Even more so today than when the Supreme Court upheld the University of Michigan Law School’s race-conscious admissions policy nine years ago in Grutter v. Bollinger, there is broad consensus that a diverse college experience better prepares students to participate in our nation’s civic life and our rapidly globalizing economy. This consensus is reflected by the wide spectrum of amicus filings suppodrting the University of Texas’s admissions program in Fisher v. the University of Texas at Austin (UT), one of the most widely discussed cases of the Court’s current term. UT’s supporters include, among many others, Colin Powell and thirty-six other high-ranking retired military officers; General Electric, American Express, Wal-Mart, and fifty-four other leading corporations; small businesses; prominent religious denominations; the United States;California and an array of other states; and the National League of Cities.
Indeed, even Abigail Fisher, the petitioner in this case, is not urging the Supreme Court to reconsider “the benefits of diversity for society as a whole, businesses, the military, or the civil service.” Distancing herself from the radical claims of her supporters, Fisher makes this important clarification in her reply brief.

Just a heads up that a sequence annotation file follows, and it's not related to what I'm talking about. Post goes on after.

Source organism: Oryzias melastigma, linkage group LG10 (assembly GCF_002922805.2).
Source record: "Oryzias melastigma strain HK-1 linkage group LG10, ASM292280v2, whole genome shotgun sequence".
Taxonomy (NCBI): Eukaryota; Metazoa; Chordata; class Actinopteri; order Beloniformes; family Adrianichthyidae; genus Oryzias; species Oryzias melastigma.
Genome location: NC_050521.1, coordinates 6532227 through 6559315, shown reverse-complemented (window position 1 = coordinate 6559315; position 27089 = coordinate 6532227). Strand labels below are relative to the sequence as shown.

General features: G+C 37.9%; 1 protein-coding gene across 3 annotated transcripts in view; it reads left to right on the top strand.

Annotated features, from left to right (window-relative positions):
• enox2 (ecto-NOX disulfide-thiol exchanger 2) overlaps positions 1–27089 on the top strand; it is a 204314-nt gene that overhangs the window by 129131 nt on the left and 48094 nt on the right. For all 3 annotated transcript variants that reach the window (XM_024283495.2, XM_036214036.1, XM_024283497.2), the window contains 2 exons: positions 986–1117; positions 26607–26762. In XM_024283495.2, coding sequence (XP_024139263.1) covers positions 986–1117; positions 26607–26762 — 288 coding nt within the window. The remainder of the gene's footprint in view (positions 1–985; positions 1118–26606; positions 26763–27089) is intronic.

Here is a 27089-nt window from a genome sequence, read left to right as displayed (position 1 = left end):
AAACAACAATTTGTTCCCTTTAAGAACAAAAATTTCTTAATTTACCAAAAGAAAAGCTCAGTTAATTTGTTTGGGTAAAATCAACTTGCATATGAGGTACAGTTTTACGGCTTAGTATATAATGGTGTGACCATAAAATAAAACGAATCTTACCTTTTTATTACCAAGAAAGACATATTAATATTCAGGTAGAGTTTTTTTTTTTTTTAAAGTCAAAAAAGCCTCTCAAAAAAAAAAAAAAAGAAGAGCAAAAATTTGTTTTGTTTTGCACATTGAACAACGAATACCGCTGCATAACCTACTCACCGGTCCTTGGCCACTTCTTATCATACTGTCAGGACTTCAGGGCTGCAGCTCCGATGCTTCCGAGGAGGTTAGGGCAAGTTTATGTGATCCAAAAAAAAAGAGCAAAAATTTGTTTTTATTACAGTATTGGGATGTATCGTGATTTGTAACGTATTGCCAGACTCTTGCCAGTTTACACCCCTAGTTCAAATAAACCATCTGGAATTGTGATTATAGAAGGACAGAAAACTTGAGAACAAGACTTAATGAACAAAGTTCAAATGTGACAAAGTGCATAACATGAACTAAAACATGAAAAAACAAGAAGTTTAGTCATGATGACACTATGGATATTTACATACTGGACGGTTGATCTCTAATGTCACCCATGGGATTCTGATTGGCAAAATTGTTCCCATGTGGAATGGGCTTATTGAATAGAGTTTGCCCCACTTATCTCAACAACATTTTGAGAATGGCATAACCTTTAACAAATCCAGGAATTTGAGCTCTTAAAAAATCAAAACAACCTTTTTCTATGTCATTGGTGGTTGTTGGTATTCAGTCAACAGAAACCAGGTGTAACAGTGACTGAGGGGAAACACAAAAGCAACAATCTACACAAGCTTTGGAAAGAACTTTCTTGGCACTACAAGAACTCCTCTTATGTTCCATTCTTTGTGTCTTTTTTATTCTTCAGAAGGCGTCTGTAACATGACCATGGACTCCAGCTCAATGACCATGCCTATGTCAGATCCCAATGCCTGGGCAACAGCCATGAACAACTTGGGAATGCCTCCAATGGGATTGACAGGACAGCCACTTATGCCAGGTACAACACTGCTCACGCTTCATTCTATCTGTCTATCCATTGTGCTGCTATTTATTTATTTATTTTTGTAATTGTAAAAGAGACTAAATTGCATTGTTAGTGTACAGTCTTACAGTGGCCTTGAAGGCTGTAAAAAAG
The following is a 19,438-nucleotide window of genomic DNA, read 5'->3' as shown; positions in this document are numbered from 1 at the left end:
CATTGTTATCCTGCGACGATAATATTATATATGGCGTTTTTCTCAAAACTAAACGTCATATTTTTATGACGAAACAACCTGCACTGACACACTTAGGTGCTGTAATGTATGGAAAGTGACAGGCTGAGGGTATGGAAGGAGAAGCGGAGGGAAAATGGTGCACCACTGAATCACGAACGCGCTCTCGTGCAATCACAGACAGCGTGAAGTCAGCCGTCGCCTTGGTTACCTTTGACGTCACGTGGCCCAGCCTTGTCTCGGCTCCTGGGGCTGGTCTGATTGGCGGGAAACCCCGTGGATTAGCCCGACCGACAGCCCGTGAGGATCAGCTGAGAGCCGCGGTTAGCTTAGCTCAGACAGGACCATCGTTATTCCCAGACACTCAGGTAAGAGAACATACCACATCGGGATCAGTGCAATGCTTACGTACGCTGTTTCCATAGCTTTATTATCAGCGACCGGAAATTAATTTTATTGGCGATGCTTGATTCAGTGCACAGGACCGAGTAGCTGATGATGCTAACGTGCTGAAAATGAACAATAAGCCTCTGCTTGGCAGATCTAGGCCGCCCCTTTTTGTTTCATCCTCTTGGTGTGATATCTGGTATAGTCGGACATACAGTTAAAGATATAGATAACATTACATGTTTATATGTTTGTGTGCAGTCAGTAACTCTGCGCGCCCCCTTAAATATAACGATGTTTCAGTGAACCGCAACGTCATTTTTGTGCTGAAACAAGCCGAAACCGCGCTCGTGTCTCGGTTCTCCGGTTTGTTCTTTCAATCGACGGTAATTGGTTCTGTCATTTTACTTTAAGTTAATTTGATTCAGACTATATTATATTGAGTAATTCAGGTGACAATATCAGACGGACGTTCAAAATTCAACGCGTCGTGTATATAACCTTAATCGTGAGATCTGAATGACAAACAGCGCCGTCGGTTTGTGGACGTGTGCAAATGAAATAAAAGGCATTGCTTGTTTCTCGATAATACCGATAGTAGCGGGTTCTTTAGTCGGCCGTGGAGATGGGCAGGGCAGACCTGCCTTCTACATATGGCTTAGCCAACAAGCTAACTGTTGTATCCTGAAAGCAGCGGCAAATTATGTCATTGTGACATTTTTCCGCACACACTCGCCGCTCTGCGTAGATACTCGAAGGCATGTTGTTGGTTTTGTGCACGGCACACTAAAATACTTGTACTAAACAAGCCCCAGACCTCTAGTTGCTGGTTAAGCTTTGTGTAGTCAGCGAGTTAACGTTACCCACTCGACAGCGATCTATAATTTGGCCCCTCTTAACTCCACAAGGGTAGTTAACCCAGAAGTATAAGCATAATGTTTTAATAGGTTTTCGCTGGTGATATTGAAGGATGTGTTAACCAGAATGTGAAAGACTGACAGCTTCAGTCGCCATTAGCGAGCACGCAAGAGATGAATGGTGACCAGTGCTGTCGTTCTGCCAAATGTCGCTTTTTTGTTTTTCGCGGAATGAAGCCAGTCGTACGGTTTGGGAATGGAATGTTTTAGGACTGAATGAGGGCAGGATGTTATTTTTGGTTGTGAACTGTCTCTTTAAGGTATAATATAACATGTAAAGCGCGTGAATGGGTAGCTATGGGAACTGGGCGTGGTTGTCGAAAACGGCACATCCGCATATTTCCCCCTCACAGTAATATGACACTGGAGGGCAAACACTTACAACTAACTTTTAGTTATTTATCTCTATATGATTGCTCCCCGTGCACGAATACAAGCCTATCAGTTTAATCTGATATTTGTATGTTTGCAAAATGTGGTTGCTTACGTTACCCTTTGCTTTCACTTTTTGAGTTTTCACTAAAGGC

Still, Fisher’s arguments could do grave damage. If they are accepted by a majority of the Justices, UT would be able to continue to consider virtually any aspect of students’ backgrounds and experiences as part of its individualized, holistic admissions process — except for their race. Eliminating this one factor, among so many others, would demean students whose race has been an integral part of their experience growing up, as well as those whose race remains a vital part of their identity. As Harvard Law School Dean Martha Minow and Yale Law School Dean Robert Post explain in their amicus brief supporting UT, it “would have the perverse effect of penalizing some applicants in the name of equal protection.”